Email continues to be the primary business communications tool, even with the rise of communication hub solutions like Microsoft Teams and Slack. Microsoft Exchange Server remains a significant part of the provision of email mailboxes to users in organizations of all sizes and across all sectors. The move to cloud email via Office 365 and other services hasn’t diminished the importance of Exchange Server. Indeed, many organizations now use a hybrid deployment approach with some of the mailboxes in the cloud on Office 365, with others on-premise located on Exchange Servers.
The latest release of Exchange Server is Exchange Server 2019, and it follows on from the editions badged as 2016 and 2013. The 2019 release brings improvements in several areas and is an evolution from the 2016 version. We discussed the Exchange Server 2019 public preview release in late 2018. The feature comparison table on that page is still relevant for the current Exchange Server 2019 release.
Load Balancing Exchange Server 2019 Kemp LoadMaster fully supports the load balancing of Exchange Server 2019, and previous editions, across on-premises and Office 365 mailbox deployments. Microsoft’s Active Directory Federation Services (ADFS) can be used to unify authentication across a hybrid deployment with LoadMaster providing resilience. Additionally, Outlook on the Web servers (formally called Outlook Web Access) can be load balanced to provide the best application experience for webmail and calendaring. Coupled with TLS (née SSL) offloading and load balancing of VPN services, LoadMaster enhances any Exchange 2019 and Exchange hybrid infrastructure deployment by making it more performant and robust. Please see our web page on Load Balancing Microsoft Exchange for detailed guides on how to configure recent editions of Exchange Server to use LoadMaster load balancing.
What’s Notable in Exchange Server 2019
Any organization that is currently running a previous release of Exchange Server and who are looking to move from the 2016 version to the 2019 edition should note the items below in their planning.
• TLS 1.2 is the only TLS security protocol that is enabled by default. Previous versions of TLS (and all SSL versions) are off in a standard configuration. This is a good thing. Make sure that any services on your network that need to communicate with Exchange Server are using TLS 1.2 or later. It’s probably worth saying that the Microsoft implementation of TLS 1.2 does not have some of the security vulnerabilities that are often listed as a driver to move to TLS 1.3. So, there is no need to worry about using TLS 1.2 for now on the Microsoft stack. LoadMaster fully supports TLS 1.2.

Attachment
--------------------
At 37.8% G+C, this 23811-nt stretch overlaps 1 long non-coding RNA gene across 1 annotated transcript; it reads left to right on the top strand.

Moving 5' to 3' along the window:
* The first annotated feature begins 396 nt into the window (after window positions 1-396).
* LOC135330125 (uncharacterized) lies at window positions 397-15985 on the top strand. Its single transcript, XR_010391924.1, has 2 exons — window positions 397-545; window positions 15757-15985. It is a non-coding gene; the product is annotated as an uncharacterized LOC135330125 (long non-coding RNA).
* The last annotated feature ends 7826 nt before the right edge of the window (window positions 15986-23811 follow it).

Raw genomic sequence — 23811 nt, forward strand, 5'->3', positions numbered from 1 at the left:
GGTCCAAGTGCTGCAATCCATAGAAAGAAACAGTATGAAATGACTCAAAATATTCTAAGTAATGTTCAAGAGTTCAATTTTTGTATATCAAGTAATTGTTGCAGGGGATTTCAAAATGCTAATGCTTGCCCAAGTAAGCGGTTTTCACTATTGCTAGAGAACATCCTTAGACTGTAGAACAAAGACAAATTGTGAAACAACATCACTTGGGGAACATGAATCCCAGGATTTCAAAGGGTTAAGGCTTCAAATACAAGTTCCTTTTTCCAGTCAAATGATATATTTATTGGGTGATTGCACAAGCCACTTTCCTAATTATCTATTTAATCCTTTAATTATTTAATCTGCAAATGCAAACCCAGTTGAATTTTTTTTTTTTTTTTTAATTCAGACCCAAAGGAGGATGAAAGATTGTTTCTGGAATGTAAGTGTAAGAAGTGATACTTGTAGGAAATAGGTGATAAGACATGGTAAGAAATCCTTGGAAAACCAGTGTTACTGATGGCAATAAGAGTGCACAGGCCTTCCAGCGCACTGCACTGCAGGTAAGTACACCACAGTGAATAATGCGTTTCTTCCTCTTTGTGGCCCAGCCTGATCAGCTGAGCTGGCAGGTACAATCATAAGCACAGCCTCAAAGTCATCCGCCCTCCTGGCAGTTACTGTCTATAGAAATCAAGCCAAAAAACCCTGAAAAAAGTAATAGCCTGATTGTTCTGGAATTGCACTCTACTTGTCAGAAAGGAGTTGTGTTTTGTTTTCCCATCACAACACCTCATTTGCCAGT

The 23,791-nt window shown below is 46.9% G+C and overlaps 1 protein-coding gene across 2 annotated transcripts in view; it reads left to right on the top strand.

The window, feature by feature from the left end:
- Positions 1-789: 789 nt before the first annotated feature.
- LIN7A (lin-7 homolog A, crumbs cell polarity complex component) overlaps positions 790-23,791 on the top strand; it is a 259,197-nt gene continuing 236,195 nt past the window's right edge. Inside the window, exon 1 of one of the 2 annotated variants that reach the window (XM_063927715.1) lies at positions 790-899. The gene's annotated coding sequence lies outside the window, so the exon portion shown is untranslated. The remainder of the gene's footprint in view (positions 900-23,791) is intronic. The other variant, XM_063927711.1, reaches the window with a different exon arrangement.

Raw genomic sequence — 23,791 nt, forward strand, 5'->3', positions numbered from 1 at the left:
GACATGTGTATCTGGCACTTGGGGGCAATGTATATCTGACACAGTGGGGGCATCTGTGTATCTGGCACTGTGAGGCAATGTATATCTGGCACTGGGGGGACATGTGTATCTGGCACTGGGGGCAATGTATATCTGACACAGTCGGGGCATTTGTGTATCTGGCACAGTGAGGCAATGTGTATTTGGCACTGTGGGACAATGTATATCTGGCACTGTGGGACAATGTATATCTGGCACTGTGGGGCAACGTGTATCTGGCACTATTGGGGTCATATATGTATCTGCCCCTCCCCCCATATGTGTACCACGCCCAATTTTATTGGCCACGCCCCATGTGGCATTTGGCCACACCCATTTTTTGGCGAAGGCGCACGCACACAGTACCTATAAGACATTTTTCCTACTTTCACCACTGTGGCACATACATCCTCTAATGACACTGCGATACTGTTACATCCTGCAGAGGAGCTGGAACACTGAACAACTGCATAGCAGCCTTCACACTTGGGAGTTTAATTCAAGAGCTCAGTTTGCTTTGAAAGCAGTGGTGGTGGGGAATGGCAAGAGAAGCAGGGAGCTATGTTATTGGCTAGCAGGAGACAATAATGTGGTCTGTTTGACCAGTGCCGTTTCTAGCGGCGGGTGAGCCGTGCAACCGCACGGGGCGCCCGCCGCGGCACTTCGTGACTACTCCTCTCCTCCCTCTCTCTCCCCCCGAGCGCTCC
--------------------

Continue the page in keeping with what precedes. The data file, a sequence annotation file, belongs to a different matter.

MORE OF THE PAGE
• Exchange Server 2019 can be deployed on Windows Server Core. This is a smaller footprint install of Windows Server that has a smaller attack surface than the versions with all the UI and tools deployed. Hence it is easier to manage and keep secure and up to date. • Exchange Admin Centre that is used to manage Exchange can be set to block any access from outside the internal network. This removes the need many organizations had to setup complex firewall rules to protect Exchange Admin Centre from attack.
• The PowerShell cmdlet library for configuring Exchange has been updated and improved. This allows much more to be done in PowerShell and via Sysadmin and DevOps workflows.
Load Balancing Exchange Server 2019 Any organization moving to Exchange Server 2019 from Exchange server 2013, or even Exchange 2010, will have more to consider and plan for. We have written about these migrations in the past the Kemp blog, and Microsoft has extensive documentation on their support site.
We’ve Got You Covered
Wherever your organization is with Microsoft Exchange Server or hybrid Office 365 mailbox deployments, Kemp LoadMaster can help deliver a better application experience for all your users no matter where their mailbox is located. See the our web page on Load Balancing Microsoft Exchange for more details, or contact us today.
To learn more, we recommend reading this Exchange related blog post: How to migrate your F5 BIG-IP Exchange Service to Kemp using Edge Security Pack